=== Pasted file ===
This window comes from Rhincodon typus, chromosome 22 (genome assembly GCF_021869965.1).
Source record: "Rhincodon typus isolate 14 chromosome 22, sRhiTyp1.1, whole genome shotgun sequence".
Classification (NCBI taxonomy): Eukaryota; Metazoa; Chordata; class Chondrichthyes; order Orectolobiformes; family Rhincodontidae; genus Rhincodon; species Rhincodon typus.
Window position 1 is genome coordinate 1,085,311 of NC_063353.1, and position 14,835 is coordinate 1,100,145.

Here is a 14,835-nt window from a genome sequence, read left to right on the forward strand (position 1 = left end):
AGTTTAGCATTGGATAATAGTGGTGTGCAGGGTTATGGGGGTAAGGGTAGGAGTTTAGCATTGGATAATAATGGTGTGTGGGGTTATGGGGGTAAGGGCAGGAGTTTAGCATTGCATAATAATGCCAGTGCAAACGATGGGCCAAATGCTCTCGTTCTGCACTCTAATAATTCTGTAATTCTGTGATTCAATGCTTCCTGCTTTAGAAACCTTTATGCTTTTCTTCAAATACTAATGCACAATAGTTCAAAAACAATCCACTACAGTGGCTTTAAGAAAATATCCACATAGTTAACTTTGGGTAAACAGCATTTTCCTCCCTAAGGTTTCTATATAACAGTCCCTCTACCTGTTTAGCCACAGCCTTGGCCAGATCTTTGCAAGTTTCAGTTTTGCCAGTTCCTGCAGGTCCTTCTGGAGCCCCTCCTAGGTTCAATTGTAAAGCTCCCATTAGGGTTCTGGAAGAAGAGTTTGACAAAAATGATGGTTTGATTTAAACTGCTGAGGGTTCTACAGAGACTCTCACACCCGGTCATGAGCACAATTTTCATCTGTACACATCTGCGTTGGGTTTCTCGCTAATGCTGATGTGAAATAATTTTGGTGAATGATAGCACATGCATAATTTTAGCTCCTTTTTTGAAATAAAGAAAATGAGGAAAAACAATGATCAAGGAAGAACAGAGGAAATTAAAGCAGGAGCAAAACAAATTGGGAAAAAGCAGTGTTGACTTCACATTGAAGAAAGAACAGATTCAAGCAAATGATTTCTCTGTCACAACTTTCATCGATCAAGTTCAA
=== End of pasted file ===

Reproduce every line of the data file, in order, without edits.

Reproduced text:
This window comes from Rhincodon typus, chromosome 22 (genome assembly GCF_021869965.1).
Source record: "Rhincodon typus isolate 14 chromosome 22, sRhiTyp1.1, whole genome shotgun sequence".
Classification (NCBI taxonomy): Eukaryota; Metazoa; Chordata; class Chondrichthyes; order Orectolobiformes; family Rhincodontidae; genus Rhincodon; species Rhincodon typus.
Window position 1 is genome coordinate 1,085,311 of NC_063353.1, and position 14,835 is coordinate 1,100,145.

Here is a 14,835-nt window from a genome sequence, read left to right on the forward strand (position 1 = left end):
AGTTTAGCATTGGATAATAGTGGTGTGCAGGGTTATGGGGGTAAGGGTAGGAGTTTAGCATTGGATAATAATGGTGTGTGGGGTTATGGGGGTAAGGGCAGGAGTTTAGCATTGCATAATAATGCCAGTGCAAACGATGGGCCAAATGCTCTCGTTCTGCACTCTAATAATTCTGTAATTCTGTGATTCAATGCTTCCTGCTTTAGAAACCTTTATGCTTTTCTTCAAATACTAATGCACAATAGTTCAAAAACAATCCACTACAGTGGCTTTAAGAAAATATCCACATAGTTAACTTTGGGTAAACAGCATTTTCCTCCCTAAGGTTTCTATATAACAGTCCCTCTACCTGTTTAGCCACAGCCTTGGCCAGATCTTTGCAAGTTTCAGTTTTGCCAGTTCCTGCAGGTCCTTCTGGAGCCCCTCCTAGGTTCAATTGTAAAGCTCCCATTAGGGTTCTGGAAGAAGAGTTTGACAAAAATGATGGTTTGATTTAAACTGCTGAGGGTTCTACAGAGACTCTCACACCCGGTCATGAGCACAATTTTCATCTGTACACATCTGCGTTGGGTTTCTCGCTAATGCTGATGTGAAATAATTTTGGTGAATGATAGCACATGCATAATTTTAGCTCCTTTTTTGAAATAAAGAAAATGAGGAAAAACAATGATCAAGGAAGAACAGAGGAAATTAAAGCAGGAGCAAAACAAATTGGGAAAAAGCAGTGTTGACTTCACATTGAAGAAAGAACAGATTCAAGCAAATGATTTCTCTGTCACAACTTTCATCGATCAAGTTCAA